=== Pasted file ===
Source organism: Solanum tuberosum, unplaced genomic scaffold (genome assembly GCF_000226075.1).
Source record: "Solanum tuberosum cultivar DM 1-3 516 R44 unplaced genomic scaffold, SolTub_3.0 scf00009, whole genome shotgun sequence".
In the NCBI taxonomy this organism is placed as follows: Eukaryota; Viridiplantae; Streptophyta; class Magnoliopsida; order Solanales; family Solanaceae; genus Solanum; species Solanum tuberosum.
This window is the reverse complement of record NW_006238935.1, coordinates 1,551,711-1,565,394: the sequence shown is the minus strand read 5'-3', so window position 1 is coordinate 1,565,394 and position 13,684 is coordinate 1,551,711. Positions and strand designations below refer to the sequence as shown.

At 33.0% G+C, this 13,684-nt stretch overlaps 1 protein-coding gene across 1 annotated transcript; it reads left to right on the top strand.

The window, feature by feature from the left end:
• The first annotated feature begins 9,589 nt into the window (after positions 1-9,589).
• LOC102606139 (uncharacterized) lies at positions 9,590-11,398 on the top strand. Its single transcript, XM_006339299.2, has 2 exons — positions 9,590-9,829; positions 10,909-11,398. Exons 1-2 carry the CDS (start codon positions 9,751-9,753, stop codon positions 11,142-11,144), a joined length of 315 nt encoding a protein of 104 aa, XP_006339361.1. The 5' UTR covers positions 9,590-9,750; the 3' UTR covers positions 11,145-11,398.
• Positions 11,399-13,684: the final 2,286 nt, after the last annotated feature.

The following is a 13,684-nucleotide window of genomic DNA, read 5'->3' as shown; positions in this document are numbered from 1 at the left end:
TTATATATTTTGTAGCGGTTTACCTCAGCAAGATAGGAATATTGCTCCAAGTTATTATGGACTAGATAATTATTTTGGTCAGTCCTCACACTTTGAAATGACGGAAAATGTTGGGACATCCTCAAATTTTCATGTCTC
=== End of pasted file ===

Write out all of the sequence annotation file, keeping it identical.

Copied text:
Source organism: Solanum tuberosum, unplaced genomic scaffold (genome assembly GCF_000226075.1).
Source record: "Solanum tuberosum cultivar DM 1-3 516 R44 unplaced genomic scaffold, SolTub_3.0 scf00009, whole genome shotgun sequence".
In the NCBI taxonomy this organism is placed as follows: Eukaryota; Viridiplantae; Streptophyta; class Magnoliopsida; order Solanales; family Solanaceae; genus Solanum; species Solanum tuberosum.
This window is the reverse complement of record NW_006238935.1, coordinates 1,551,711-1,565,394: the sequence shown is the minus strand read 5'-3', so window position 1 is coordinate 1,565,394 and position 13,684 is coordinate 1,551,711. Positions and strand designations below refer to the sequence as shown.

At 33.0% G+C, this 13,684-nt stretch overlaps 1 protein-coding gene across 1 annotated transcript; it reads left to right on the top strand.

The window, feature by feature from the left end:
• The first annotated feature begins 9,589 nt into the window (after positions 1-9,589).
• LOC102606139 (uncharacterized) lies at positions 9,590-11,398 on the top strand. Its single transcript, XM_006339299.2, has 2 exons — positions 9,590-9,829; positions 10,909-11,398. Exons 1-2 carry the CDS (start codon positions 9,751-9,753, stop codon positions 11,142-11,144), a joined length of 315 nt encoding a protein of 104 aa, XP_006339361.1. The 5' UTR covers positions 9,590-9,750; the 3' UTR covers positions 11,145-11,398.
• Positions 11,399-13,684: the final 2,286 nt, after the last annotated feature.

The following is a 13,684-nucleotide window of genomic DNA, read 5'->3' as shown; positions in this document are numbered from 1 at the left end:
TTATATATTTTGTAGCGGTTTACCTCAGCAAGATAGGAATATTGCTCCAAGTTATTATGGACTAGATAATTATTTTGGTCAGTCCTCACACTTTGAAATGACGGAAAATGTTGGGACATCCTCAAATTTTCATGTCTC